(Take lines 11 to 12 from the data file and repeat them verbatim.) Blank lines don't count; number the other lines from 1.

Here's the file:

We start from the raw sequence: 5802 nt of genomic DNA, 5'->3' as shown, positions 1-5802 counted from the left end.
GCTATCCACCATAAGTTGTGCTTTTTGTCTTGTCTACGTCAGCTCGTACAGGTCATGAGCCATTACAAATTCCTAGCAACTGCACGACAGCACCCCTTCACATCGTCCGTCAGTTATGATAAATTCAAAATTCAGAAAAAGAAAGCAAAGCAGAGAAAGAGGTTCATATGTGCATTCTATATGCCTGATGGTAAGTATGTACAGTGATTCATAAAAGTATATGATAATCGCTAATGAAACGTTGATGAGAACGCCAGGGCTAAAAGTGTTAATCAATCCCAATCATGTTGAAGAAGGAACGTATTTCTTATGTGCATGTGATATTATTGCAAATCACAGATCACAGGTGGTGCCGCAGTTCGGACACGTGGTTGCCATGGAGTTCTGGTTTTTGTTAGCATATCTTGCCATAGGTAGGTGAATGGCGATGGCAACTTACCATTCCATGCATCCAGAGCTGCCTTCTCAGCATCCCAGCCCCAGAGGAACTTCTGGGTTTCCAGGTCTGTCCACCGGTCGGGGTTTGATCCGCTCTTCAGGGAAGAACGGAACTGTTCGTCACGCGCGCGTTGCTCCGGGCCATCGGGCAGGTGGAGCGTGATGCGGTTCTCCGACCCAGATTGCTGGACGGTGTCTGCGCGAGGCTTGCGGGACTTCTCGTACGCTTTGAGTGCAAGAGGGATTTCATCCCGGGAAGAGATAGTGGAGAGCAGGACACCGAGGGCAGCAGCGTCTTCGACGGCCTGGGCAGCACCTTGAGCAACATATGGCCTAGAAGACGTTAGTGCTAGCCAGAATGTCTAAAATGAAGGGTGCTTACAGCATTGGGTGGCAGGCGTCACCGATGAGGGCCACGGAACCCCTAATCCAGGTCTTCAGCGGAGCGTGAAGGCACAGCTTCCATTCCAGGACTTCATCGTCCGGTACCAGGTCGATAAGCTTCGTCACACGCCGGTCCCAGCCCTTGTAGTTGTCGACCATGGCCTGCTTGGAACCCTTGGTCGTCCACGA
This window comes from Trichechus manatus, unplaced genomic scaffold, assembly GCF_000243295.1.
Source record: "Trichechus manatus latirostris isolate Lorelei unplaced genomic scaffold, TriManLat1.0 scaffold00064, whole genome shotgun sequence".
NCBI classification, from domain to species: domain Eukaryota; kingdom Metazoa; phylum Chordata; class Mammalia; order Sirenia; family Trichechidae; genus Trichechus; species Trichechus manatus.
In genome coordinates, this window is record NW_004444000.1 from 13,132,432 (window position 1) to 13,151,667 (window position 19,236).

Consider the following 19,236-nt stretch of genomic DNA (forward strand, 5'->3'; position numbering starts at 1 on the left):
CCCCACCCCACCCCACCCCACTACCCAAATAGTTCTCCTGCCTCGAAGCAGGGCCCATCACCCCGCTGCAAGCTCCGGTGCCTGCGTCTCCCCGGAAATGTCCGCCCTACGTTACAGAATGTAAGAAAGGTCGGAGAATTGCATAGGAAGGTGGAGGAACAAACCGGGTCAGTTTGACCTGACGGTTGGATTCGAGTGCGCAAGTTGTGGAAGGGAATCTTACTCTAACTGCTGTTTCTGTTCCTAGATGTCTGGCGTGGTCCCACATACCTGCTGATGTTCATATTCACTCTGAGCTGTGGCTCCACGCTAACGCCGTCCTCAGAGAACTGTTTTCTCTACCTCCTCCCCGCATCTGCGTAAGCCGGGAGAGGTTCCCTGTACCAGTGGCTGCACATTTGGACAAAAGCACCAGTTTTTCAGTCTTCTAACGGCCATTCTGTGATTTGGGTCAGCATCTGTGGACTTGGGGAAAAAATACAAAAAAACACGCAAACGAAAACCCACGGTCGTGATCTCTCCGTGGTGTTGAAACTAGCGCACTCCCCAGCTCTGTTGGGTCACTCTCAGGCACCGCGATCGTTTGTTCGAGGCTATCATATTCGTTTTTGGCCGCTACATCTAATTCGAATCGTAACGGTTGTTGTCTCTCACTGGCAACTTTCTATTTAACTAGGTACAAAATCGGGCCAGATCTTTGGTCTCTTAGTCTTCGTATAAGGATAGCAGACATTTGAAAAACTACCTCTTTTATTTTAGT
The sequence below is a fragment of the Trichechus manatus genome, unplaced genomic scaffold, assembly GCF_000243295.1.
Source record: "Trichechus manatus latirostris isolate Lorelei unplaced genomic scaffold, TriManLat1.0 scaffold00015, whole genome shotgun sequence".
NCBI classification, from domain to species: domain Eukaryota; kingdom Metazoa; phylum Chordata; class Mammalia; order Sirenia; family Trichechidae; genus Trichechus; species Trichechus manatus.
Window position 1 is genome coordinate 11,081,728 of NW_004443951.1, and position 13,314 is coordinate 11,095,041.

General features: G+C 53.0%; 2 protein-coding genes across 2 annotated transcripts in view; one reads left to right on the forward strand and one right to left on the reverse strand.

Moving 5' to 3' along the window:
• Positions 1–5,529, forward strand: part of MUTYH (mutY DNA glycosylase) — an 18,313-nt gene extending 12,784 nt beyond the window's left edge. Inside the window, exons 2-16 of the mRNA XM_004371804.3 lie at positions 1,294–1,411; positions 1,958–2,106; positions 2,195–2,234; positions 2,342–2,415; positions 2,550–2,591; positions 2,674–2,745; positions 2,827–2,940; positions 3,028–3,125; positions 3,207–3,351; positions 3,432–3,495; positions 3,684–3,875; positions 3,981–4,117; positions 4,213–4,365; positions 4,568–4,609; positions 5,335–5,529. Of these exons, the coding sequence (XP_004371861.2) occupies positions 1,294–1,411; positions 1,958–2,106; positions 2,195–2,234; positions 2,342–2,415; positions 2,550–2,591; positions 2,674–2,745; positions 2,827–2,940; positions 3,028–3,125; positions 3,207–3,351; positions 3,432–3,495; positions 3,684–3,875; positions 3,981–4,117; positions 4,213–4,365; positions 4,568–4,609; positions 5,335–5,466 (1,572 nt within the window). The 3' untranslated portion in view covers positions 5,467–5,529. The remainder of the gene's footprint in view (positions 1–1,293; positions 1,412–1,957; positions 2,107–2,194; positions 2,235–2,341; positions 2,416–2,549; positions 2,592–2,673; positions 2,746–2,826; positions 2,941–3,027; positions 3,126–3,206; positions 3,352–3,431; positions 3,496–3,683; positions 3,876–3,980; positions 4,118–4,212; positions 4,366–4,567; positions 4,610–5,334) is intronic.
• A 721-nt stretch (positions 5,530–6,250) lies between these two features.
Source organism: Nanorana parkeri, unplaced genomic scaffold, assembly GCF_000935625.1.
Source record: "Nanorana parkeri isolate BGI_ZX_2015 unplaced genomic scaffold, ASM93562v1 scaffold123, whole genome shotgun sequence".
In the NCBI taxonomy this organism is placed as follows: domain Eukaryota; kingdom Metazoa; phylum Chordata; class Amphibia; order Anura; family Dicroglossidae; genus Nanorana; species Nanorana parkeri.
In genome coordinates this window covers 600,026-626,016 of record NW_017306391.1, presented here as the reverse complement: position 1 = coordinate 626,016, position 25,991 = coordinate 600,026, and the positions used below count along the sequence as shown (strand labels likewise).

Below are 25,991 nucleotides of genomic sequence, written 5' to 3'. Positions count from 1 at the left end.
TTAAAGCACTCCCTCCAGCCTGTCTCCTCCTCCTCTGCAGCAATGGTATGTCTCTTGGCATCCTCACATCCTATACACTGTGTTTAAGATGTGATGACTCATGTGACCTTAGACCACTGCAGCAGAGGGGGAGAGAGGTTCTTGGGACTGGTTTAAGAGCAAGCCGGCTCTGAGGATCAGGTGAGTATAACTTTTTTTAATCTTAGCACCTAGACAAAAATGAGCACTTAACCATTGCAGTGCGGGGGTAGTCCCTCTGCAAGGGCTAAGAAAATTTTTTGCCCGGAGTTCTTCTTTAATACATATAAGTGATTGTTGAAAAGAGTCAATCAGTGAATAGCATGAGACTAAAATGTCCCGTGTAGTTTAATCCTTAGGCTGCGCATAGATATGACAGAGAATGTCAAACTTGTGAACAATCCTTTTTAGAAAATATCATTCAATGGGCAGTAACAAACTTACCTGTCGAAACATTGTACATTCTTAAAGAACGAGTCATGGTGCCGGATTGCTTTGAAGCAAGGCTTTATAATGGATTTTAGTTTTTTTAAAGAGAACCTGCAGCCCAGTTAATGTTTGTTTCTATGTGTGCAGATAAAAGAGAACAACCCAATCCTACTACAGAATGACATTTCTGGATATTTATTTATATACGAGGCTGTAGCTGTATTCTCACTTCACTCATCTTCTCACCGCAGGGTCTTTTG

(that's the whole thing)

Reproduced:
NCBI classification, from domain to species: domain Eukaryota; kingdom Metazoa; phylum Chordata; class Mammalia; order Sirenia; family Trichechidae; genus Trichechus; species Trichechus manatus.
Window position 1 is genome coordinate 11,081,728 of NW_004443951.1, and position 13,314 is coordinate 11,095,041.